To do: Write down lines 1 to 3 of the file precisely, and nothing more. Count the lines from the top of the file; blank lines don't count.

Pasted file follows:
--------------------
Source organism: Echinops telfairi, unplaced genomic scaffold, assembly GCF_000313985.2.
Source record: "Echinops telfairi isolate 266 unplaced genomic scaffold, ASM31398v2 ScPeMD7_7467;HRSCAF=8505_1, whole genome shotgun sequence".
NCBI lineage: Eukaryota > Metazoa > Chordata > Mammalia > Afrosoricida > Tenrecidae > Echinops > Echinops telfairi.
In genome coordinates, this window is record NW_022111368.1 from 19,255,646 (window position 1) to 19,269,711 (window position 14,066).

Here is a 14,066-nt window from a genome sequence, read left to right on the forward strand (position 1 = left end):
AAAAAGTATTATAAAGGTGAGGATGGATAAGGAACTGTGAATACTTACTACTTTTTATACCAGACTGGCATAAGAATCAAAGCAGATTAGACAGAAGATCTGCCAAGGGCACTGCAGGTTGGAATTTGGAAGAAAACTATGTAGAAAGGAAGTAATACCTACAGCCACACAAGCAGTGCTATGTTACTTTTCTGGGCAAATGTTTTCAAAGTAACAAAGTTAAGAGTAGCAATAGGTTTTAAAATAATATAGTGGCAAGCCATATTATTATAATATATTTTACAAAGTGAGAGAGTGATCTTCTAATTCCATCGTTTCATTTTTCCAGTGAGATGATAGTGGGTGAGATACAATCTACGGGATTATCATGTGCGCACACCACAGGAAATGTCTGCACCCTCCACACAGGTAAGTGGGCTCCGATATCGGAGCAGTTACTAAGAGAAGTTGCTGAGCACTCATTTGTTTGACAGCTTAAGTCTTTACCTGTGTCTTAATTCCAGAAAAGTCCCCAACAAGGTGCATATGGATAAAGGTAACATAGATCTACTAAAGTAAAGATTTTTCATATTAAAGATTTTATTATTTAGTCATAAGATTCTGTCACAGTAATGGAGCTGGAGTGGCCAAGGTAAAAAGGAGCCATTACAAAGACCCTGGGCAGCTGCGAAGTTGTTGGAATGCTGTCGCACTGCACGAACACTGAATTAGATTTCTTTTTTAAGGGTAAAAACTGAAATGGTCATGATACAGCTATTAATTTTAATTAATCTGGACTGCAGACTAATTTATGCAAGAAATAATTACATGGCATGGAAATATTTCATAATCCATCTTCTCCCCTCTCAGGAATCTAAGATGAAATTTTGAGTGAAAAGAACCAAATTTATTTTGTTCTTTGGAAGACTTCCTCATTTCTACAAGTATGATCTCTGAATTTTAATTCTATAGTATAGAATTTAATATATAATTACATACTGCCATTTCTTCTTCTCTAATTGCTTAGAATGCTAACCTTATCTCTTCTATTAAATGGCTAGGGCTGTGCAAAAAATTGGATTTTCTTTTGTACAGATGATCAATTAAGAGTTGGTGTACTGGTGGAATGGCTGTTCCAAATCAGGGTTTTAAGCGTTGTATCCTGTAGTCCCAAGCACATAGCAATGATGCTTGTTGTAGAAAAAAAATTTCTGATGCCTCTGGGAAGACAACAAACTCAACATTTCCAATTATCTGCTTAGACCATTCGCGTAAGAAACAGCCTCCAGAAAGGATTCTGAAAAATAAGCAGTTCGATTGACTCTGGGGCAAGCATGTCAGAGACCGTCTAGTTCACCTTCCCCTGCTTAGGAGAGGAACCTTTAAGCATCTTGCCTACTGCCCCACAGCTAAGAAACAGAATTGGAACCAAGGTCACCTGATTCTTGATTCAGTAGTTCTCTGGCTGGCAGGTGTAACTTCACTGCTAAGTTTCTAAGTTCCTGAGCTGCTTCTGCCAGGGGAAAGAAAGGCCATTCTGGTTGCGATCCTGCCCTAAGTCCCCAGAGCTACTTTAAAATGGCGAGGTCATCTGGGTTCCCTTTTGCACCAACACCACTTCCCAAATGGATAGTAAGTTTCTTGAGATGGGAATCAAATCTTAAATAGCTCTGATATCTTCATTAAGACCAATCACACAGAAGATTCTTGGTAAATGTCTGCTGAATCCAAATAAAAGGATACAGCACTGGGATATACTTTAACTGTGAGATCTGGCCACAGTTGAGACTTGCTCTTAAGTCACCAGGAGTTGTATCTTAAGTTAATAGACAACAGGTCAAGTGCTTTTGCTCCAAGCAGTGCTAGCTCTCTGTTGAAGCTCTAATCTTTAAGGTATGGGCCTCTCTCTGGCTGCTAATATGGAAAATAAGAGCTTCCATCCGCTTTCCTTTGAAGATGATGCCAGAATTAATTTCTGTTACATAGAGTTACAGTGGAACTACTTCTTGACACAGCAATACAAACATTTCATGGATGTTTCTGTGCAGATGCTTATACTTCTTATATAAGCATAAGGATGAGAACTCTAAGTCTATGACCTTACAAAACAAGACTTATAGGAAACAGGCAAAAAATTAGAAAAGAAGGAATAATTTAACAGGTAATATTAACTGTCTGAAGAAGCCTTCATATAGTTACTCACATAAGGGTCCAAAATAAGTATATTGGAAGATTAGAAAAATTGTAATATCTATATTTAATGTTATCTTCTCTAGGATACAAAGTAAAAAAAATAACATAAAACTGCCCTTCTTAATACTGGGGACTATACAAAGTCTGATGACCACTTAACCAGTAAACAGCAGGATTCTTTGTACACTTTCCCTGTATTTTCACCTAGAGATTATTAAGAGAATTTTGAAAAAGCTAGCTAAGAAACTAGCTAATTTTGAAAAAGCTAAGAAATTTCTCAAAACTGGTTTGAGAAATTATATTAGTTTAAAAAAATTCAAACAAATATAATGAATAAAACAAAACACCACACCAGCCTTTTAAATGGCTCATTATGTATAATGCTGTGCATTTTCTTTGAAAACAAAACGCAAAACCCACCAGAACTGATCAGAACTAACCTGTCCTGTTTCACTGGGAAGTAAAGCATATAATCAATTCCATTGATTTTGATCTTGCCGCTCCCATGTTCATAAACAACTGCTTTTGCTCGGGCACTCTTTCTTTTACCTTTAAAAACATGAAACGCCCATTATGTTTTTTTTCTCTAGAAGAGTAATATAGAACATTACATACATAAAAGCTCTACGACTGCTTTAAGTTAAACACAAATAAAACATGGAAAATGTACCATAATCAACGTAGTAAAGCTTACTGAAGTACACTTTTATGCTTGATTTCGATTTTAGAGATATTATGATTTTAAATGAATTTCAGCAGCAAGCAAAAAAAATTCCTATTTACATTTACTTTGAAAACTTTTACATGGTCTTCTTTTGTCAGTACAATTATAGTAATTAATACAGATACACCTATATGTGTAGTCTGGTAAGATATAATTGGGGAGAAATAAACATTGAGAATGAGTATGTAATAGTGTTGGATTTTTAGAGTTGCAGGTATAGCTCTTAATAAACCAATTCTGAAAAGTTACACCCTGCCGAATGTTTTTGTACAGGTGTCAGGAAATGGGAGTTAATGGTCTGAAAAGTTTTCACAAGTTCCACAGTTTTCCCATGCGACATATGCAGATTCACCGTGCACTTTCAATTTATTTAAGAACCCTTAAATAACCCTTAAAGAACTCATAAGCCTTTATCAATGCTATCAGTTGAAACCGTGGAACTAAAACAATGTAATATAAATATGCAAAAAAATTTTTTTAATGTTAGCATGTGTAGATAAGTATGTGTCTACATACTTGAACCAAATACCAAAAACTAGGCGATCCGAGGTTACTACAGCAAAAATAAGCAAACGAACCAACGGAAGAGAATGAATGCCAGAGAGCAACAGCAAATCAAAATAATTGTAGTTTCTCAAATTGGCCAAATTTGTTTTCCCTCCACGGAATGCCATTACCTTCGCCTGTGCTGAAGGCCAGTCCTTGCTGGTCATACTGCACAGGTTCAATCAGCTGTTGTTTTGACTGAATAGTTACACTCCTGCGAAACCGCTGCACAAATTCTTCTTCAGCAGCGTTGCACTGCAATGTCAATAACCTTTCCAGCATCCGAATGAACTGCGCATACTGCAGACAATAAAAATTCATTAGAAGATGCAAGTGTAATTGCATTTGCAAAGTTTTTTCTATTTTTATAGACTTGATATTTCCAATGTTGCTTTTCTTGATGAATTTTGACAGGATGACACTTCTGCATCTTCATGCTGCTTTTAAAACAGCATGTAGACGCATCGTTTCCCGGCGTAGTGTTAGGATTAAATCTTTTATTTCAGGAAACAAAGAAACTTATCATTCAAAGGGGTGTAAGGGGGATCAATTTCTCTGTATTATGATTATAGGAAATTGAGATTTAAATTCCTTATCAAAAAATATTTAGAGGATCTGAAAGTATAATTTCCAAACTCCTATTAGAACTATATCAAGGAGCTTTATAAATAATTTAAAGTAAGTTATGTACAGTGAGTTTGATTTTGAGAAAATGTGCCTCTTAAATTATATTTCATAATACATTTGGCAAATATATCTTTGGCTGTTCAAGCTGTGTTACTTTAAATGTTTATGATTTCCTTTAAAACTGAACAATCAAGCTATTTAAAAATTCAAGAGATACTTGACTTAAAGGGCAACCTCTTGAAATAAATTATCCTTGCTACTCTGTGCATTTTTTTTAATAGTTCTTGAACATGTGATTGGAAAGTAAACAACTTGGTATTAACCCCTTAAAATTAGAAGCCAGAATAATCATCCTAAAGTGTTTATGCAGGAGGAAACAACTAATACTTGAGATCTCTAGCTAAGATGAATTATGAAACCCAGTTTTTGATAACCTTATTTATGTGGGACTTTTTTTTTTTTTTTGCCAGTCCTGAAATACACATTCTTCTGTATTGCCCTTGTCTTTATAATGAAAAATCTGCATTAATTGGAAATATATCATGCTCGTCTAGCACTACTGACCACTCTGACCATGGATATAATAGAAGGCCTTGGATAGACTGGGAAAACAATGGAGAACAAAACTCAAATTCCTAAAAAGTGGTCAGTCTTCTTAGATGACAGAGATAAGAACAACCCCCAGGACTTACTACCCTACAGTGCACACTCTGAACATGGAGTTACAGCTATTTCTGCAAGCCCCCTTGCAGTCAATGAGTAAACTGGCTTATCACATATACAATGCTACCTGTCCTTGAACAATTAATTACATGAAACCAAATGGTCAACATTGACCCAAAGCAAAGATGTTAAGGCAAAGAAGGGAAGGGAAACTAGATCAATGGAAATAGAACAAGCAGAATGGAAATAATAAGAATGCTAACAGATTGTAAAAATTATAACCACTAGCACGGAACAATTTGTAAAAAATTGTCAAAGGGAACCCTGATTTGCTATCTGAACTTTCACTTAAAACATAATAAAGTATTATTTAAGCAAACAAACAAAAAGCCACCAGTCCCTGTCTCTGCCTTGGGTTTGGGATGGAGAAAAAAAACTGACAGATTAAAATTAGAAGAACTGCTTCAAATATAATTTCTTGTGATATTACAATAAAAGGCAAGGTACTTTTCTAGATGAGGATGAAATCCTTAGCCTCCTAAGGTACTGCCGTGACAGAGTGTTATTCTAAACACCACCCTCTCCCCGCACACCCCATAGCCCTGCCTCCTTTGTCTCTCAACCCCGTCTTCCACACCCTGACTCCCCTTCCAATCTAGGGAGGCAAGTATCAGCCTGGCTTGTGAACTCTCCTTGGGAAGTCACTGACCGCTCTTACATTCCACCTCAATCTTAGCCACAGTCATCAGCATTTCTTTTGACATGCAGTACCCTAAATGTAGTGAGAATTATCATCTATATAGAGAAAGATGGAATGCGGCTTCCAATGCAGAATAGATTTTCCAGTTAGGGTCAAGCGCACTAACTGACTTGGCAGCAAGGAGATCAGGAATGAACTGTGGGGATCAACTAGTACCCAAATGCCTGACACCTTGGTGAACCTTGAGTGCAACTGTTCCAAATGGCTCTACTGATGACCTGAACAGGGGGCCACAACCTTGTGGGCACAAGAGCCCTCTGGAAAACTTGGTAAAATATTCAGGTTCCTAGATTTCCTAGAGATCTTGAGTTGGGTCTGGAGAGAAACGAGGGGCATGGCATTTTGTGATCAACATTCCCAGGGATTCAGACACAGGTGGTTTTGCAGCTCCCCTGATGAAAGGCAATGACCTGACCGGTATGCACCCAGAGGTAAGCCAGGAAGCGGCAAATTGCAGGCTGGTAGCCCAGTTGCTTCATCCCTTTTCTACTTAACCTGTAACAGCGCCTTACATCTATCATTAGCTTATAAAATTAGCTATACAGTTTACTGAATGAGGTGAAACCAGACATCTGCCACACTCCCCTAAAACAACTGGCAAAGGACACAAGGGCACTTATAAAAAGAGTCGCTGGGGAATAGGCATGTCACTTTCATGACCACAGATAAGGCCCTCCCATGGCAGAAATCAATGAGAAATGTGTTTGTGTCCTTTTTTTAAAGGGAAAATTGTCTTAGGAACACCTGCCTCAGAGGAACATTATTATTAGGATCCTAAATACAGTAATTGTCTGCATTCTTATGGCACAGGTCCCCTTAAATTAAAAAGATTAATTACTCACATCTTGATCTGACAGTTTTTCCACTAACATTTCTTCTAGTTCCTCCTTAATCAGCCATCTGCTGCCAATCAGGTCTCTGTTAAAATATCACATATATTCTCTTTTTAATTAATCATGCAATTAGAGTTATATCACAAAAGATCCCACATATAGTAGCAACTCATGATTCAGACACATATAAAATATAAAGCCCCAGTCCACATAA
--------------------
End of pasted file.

Source organism: Echinops telfairi, unplaced genomic scaffold, assembly GCF_000313985.2.
Source record: "Echinops telfairi isolate 266 unplaced genomic scaffold, ASM31398v2 ScPeMD7_7467;HRSCAF=8505_1, whole genome shotgun sequence".
NCBI lineage: Eukaryota > Metazoa > Chordata > Mammalia > Afrosoricida > Tenrecidae > Echinops > Echinops telfairi.